In perhaps his most famous field experiment, Kettlewell released large numbers of light and dark peppered moths - marked with dots of paint - into two woods, a polluted one with no lichens near Birmingham, and a lichen-festooned wood in Dorset. After recapturing the marked moths using a light trap, Kettlewell found that the dark melanics had survived better in the Birmingham wood and the light form had survived better in Dorset. When he released moths on to the trunks of polluted and unpolluted trees, he witnessed how easy it was for birds to eat the melanics against the lichen-covered bark, and the light form against the sooty, lichenless bark. His colleague Niko Tinbergen even managed to record the predation on 16mm film.

"It was the reciprocal nature of the results from the two woods, together with the visual record on film, that had such an impact on the scientific community and finally convinced the sceptics," Majerus says. There was no doubt that the two forms were better suited to the different environments, with the melanics having a greater chance of survival in a polluted environment. Furthermore, Majerus says: "The mechanism of selection - differential bird predation - had been identified and demonstrated."

For Kettlewell and Ford, the experiments were a triumph. They showed that the rise of the black moth since the 19th century was due to the spread of environmental pollutants, which had progressively blackened British trees, so giving the melanic moth a cryptic advantage over its light cousin, which was mostly confined to unpolluted woodland in the West Country until its recent re-emergence after the Clean Air Act. It became the standard story of evolution by natural selection, illustrated with photographs of the two moths on the trunks of polluted and unpolluted trees.

But nearly 50 years later, Majerus began to spot flaws in the design of Kettlewell's experiments and the way they had been simplified for schools. Peppered moths do not usually rest during the day on the trunks of trees - where Kettlewell released them in the bird predation experiment - preferring higher branches tucked out of sight. Photos in schoolbooks showing peppered moths resting on tree trunks are staged, sometimes using dead moths. They bear little resemblance to what occurs in nature.

Then there was the problem of how Kettlewell did his experiment. He released far too many moths in a small area for natural population densities to be represented, making any feeding trial highly unnatural. The moths were also a mixture of laboratory-bred and wild-caught individuals, which he failed to distinguish: an important omission, as each might behave differently. He released his moths in daylight rather than during the night, when moths are normally active. Worse, he began to release more moths halfway through his experiment when he failed to recapture enough individuals to make his results valid. It is a cardinal error in science to change an experiment's design midway through.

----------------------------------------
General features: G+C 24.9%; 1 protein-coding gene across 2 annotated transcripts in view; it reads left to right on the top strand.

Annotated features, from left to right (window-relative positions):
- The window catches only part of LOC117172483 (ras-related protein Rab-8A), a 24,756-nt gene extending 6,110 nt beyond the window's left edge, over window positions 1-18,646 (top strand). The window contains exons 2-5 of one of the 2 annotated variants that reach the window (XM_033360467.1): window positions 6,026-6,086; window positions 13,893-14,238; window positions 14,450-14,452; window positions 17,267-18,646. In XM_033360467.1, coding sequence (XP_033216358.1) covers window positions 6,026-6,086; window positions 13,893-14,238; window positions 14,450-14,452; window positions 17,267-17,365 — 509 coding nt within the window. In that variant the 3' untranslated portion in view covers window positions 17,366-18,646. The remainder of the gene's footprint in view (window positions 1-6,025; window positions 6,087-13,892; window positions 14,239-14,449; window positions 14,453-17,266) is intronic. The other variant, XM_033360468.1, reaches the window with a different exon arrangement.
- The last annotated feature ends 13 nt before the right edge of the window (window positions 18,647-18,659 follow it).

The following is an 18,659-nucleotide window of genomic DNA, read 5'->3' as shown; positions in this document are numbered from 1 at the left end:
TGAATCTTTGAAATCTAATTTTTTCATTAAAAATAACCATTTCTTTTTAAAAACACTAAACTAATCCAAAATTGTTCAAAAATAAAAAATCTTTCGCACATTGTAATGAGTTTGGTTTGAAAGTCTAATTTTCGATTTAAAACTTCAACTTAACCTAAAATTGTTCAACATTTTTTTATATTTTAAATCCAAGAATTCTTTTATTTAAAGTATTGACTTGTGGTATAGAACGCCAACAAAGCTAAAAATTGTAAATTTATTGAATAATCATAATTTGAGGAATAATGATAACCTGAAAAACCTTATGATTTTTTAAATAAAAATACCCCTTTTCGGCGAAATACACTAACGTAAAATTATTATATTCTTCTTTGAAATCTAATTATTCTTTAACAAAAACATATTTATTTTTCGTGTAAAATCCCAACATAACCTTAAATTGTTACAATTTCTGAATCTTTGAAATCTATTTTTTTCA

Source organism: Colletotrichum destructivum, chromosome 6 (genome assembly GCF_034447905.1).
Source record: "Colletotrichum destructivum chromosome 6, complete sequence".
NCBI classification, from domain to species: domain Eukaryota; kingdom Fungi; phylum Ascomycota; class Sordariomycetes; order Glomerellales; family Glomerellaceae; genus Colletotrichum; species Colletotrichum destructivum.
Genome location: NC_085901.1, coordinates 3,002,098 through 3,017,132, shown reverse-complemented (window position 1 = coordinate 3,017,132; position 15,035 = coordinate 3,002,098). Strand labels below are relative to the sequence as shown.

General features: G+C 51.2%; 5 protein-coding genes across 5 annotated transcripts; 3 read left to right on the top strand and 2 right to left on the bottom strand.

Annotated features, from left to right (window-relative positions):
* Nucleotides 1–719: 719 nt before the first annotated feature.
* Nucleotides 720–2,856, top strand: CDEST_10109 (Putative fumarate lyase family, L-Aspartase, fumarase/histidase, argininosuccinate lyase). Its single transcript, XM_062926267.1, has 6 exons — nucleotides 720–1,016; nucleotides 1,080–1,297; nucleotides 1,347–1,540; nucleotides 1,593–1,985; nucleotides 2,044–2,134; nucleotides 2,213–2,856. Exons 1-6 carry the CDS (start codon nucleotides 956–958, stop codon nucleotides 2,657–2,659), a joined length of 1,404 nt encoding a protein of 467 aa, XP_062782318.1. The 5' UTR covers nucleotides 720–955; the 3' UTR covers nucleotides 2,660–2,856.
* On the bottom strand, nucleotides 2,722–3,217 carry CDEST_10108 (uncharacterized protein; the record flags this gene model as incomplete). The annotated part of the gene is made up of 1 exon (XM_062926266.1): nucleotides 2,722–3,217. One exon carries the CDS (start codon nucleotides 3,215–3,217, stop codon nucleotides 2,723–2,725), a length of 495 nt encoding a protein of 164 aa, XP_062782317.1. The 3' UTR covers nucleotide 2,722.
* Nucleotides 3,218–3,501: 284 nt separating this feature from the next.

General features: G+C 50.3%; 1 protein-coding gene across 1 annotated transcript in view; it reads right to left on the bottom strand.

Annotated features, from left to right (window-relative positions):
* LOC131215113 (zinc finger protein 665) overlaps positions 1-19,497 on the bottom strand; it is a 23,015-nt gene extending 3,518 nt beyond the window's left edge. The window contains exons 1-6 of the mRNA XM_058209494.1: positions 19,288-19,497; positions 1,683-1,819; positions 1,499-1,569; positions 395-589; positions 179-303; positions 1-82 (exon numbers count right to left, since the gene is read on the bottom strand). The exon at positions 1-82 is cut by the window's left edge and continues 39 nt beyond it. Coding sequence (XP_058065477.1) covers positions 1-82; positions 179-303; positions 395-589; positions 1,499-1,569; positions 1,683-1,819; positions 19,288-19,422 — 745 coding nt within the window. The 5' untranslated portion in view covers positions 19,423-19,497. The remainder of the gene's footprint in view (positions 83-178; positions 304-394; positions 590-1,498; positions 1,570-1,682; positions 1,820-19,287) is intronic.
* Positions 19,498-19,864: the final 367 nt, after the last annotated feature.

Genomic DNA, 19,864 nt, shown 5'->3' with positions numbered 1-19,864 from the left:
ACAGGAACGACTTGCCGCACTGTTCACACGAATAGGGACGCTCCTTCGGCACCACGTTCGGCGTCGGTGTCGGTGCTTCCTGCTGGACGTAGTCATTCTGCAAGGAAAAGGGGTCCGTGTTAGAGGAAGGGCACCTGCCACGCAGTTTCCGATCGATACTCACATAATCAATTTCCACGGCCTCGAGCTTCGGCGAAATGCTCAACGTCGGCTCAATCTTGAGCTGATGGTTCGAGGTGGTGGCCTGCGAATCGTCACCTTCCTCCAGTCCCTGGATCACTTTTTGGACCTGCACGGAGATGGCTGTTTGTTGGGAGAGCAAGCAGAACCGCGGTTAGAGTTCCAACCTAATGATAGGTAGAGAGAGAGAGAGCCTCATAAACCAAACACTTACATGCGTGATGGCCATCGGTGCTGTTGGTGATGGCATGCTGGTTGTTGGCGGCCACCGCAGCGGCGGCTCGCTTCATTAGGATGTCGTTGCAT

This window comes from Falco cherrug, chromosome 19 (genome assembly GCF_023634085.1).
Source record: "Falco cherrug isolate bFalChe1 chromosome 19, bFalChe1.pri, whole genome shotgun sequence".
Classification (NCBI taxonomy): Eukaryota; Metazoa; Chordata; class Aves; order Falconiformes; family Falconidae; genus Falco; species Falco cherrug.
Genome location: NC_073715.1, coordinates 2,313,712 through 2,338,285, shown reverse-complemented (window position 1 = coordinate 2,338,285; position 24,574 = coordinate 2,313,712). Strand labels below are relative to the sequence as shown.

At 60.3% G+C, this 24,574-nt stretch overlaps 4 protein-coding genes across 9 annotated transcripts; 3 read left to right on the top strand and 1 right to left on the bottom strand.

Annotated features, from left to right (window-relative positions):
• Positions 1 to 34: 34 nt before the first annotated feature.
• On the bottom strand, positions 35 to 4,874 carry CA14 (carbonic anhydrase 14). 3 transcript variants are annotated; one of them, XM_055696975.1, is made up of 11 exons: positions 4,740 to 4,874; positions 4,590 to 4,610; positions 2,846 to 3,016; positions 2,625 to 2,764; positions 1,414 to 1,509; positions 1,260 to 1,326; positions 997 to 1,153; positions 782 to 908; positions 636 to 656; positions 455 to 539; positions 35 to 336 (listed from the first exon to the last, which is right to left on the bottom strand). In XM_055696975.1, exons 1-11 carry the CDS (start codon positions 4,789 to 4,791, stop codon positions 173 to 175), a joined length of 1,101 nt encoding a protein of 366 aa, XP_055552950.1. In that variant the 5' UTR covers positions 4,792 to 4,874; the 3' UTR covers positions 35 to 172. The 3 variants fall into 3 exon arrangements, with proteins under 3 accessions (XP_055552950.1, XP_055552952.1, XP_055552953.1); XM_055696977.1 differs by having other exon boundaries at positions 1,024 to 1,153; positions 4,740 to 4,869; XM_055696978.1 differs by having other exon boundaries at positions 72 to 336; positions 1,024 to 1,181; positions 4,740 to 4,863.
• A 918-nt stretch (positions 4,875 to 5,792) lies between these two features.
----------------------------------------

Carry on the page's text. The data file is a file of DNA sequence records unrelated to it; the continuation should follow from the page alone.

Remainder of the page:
When Majerus listed these deficiencies in his 1998 book, Melanism: Evolution in Action, one reviewer for the journal Nature, Professor Jerry Coyne, an evolutionist at Chicago University, concluded that for the time being evolutionists must discard the peppered moth as a well-understood example of natural selection. "My own reaction resembles the dismay attending my discovery, at the age of six, that it was my father and not Santa who brought the presents on Christmas Eve," Coyne wrote.

With such damning words, Coyne had set in train a series of events that would culminate in the great peppered moth revisionism. One British Sunday newspaper put it like this: "Evolution experts are quietly admitting that one of their most cherished examples of Darwin's theory, the rise and fall of the peppered moth, is based on a series of scientific blunders." As Coyne was to remark later on, he had unwittingly provided grist for the creationist mill.

Jonathan Wells of the University of California at Berkeley, who receives funds from the Discovery Institute in Seattle - which promulgates creationism - cited Coyne in his critical onslaught. "The classical story, elegant and appealing though it may be, should no longer be presented as a textbook example of evolution in action. If the purpose of science education is to teach students how to do good science, then instead of retelling the classical story, textbooks would do better to focus on how science revealed its flaws," Wells wrote.

With sentiments such as these gaining wider currency in the United States and in Britain, Majerus has decided that the time has come to set the record straight. "Judith Hooper displays her ignorance on virtually very page of her book," he says.

In a forthcoming scientific publication, Majerus intends to describe in detail why, with all the inherent faults of the Kettlewell field studies, the story of the peppered moth is still the quintessential example of Darwinism in action. "It is irrefutable proof of biological evolution through the process of natural selection. What there is no 'scientific' proof of is that predation by birds has caused it - but there is a tremendous amount of circumstantial evidence to suggest that it is the cause," he says. In other words, the definitive proof that birds are responsible has yet to be gathered, although what evidence there is would amount to guilt beyond reasonable doubt in any court of law.

Majerus says that eight experiments have since been carried out to emulate Kettlewell's field studies, and each has addressed one or more of Kettlewell's shortcomings, apart from one - proof that birds in the wild are responsible for driving the changes in frequency of the dark and light moths that are allowed to land where they like on a tree while it is still night.

This weakest link in the peppered moth experiments is now being tested by Majerus in a five-year experiment he has begun in his own rambling back garden. He hopes that within three years he will have enough data to address the final obstacle in the argument over what precisely has caused the rise and fall of the moth that turned black. If his hunch is right, birds will be shown to be the force of natural selection.

But even with this final piece of evidence, will the anti-evolutionists be convinced that the peppered moth remains a perfect example of Darwinism in action? "Sadly," admits Majerus, "I doubt it."